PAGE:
The Gemini protocol - The WWW

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freem
Nixers
(05-01-2021, 07:39 AM)prx* Wrote: Yan can write plaintext or any format, text/gemini with gopher is what html is to http. That's all.

And nothing prevents someone to use gemini to serve an actual website.

(05-01-2021, 07:39 AM)prx* Wrote: TLS is required for privacy. I find it nice to think about it at the very first level, before doing anything else.

Yeah. Well, I think it's crap. It's crap for debugging your server (or client) for a start, it's crap to not be able to reuse existing programs which only do that layer (this allows to change program if buggy/slow, to change encryption protocol easily when it's broken, to, well, let the really complex TLS stuff to people actually understanding how it works in depth, and no, using TLS libs is not simple, just see how many there are which all tries to address that problem...).
Encryption layers break "often enough" so that I think it's a bad idea to do that. Not to mention the weight of TLS, which requires TCP and few other fun stuff (if only I kept those links from when I did actual research on encryption protocols...).
But yes, I see that from a dev's PoV.
I would not implement a gemini server for production, clearly. Either I would use someone else's to hide when things break, or I would implement it without TLS, thus not being a conformant server, and rely on hitch, for example, to do that (which is what I do with my darkhttp instances, mind you).

Quote: Why a F**king Transfer Protocol should define a damn file format?
To avoid JS/AJAX/CSS/fonts... gemini is designed to remain simple and light.

It's not.
If it was designed to be simple and light, gemini would be a collection of technologies, as are the web or UEFI. It would then say something like:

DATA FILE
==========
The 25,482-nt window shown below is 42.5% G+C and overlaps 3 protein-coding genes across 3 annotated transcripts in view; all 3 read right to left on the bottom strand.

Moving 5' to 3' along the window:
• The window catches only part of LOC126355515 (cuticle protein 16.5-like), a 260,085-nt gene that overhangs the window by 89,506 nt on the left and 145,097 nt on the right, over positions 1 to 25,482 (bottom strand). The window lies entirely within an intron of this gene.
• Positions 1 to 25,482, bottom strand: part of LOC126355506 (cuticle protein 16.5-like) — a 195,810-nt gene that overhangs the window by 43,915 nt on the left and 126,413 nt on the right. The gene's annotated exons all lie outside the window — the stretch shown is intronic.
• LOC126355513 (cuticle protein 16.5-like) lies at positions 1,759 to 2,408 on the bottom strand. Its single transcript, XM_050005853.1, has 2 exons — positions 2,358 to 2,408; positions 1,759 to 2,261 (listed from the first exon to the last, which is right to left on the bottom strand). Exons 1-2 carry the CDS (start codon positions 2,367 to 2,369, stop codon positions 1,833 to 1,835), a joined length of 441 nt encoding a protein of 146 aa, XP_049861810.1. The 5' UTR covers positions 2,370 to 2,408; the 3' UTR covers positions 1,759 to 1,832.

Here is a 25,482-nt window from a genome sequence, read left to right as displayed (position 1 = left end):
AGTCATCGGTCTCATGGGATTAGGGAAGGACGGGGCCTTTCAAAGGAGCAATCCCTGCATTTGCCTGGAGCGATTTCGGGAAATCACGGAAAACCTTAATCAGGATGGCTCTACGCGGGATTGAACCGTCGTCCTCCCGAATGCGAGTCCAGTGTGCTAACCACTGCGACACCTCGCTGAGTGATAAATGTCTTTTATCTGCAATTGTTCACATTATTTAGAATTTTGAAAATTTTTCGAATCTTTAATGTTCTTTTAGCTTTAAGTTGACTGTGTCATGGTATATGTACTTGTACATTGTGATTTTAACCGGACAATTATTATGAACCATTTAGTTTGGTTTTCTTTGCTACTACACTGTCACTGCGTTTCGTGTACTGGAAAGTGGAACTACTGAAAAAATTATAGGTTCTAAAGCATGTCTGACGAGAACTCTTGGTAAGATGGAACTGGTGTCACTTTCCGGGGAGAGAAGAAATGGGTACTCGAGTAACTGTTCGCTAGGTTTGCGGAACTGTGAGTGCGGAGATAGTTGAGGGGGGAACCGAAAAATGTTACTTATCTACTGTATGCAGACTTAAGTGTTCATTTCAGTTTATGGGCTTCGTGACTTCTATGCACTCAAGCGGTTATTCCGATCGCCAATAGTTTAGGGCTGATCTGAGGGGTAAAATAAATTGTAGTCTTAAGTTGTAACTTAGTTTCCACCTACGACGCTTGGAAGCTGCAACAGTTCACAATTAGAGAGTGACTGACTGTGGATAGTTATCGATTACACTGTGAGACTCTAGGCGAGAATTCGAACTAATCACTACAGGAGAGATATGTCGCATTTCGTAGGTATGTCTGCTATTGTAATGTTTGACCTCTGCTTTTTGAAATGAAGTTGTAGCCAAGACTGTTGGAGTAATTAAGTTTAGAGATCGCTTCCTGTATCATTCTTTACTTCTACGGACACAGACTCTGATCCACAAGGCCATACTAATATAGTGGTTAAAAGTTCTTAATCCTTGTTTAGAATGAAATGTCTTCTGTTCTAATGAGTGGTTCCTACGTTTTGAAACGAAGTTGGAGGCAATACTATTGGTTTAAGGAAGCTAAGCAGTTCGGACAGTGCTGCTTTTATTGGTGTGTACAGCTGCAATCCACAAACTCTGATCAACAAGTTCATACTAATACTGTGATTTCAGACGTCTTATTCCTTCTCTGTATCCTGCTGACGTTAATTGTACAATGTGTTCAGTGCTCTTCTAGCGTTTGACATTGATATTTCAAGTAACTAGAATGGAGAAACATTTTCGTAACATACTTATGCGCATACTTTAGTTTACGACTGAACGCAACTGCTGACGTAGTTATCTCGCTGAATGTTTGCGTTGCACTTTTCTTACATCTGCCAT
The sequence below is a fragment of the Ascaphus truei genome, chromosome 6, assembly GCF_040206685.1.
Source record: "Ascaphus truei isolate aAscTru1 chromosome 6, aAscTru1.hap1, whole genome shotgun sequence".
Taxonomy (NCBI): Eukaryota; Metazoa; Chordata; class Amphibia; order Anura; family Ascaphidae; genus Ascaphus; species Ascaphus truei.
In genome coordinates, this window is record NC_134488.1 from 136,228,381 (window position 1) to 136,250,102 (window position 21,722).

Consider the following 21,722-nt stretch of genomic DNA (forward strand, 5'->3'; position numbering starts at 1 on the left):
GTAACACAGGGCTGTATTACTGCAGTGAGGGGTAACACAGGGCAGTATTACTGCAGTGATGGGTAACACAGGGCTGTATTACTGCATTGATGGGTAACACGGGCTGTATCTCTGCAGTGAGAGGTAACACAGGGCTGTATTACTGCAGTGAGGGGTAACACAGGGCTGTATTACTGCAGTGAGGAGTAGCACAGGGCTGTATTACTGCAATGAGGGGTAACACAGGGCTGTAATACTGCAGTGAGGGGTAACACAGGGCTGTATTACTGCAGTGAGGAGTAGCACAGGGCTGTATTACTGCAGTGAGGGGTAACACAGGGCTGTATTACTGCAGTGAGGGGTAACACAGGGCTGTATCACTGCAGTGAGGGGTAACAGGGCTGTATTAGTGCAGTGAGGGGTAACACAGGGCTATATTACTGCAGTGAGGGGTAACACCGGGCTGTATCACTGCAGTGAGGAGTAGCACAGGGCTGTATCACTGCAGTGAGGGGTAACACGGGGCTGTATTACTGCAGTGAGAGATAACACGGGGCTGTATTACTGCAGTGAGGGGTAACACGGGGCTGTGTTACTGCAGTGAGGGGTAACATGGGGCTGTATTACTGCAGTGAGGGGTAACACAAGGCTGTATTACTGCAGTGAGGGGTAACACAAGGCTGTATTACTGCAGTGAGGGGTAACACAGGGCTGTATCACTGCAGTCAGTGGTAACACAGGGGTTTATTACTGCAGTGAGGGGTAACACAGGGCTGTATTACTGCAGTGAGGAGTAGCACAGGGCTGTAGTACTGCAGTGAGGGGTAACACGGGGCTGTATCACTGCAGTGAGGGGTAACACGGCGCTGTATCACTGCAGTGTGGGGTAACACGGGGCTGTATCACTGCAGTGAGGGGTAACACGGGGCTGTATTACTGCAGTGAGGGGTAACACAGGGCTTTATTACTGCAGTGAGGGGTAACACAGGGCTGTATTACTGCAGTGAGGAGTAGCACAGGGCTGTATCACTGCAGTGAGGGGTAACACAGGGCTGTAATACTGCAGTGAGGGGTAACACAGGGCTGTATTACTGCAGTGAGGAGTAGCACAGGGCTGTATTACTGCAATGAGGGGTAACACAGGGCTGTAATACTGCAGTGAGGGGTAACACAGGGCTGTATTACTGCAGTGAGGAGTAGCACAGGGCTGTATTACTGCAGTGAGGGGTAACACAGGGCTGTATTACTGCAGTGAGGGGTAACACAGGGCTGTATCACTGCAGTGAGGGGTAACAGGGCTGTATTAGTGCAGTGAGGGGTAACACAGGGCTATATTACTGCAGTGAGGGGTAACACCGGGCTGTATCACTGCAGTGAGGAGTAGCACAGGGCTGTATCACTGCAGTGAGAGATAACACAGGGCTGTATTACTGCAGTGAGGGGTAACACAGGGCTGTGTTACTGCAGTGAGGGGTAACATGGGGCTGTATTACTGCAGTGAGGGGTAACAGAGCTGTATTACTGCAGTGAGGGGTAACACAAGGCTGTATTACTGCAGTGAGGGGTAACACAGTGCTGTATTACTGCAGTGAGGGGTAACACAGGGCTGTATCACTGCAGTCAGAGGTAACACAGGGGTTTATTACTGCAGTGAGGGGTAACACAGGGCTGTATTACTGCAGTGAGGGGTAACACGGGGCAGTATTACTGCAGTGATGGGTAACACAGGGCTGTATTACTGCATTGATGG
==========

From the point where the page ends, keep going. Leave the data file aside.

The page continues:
```
gemini-compliant systems (not softwares, systems) are comprised of: 1) a security layer, considering current version of gemini specs requires at least TLS 1.2 and prefer higher ones 2) a file transfer protocol documented in [...] and 3) a file format to represent documents documented in [...].
```

That's not what it does.
And nothing that it does prevents the use of JS/AJAX/CSS/fonts, actually. Because, well, it's simply not possible (and would be stupid to even try, too).
It tries to discourage it, yes. But it's just that: tries to discourage.

Basically, nothing prevent a client to pre-load files referenced in the file you're reading (it would be silly to do so, but we could also have http client not doing it: the problem is that they are used to do it).

So, no, gemini is not simple. It's just a modern gopher, which, considering the goal of non-evolution, will deprecate too. Programs (clients and servers) will, for most of those, *require* active maintenance only to keep up with the TLS layers, which implies higher chances of using no longer safe programs.


Messages In This Thread
The Gemini protocol - by bouncepaw - 05-08-2020, 02:29 PM
RE: The Gemini protocol - by gmk - 05-08-2020, 02:32 PM
RE: The Gemini protocol - by venam - 05-08-2020, 03:06 PM
RE: The Gemini protocol - by bouncepaw - 05-08-2020, 04:46 PM
RE: The Gemini protocol - by jkl - 06-08-2020, 02:23 PM
RE: The Gemini protocol - by z3bra - 06-08-2020, 06:12 PM
RE: The Gemini protocol - by zge - 07-08-2020, 08:52 AM
RE: The Gemini protocol - by bouncepaw - 07-08-2020, 05:22 PM
RE: The Gemini protocol - by jkl - 08-08-2020, 02:44 AM
RE: The Gemini protocol - by twee - 08-08-2020, 01:36 PM
RE: The Gemini protocol - by bouncepaw - 10-08-2020, 06:30 PM
RE: The Gemini protocol - by prx* - 29-12-2020, 05:54 PM
RE: The Gemini protocol - by freem - 04-01-2021, 11:33 AM
RE: The Gemini protocol - by prx* - 05-01-2021, 07:39 AM
RE: The Gemini protocol - by freem - 05-01-2021, 05:55 PM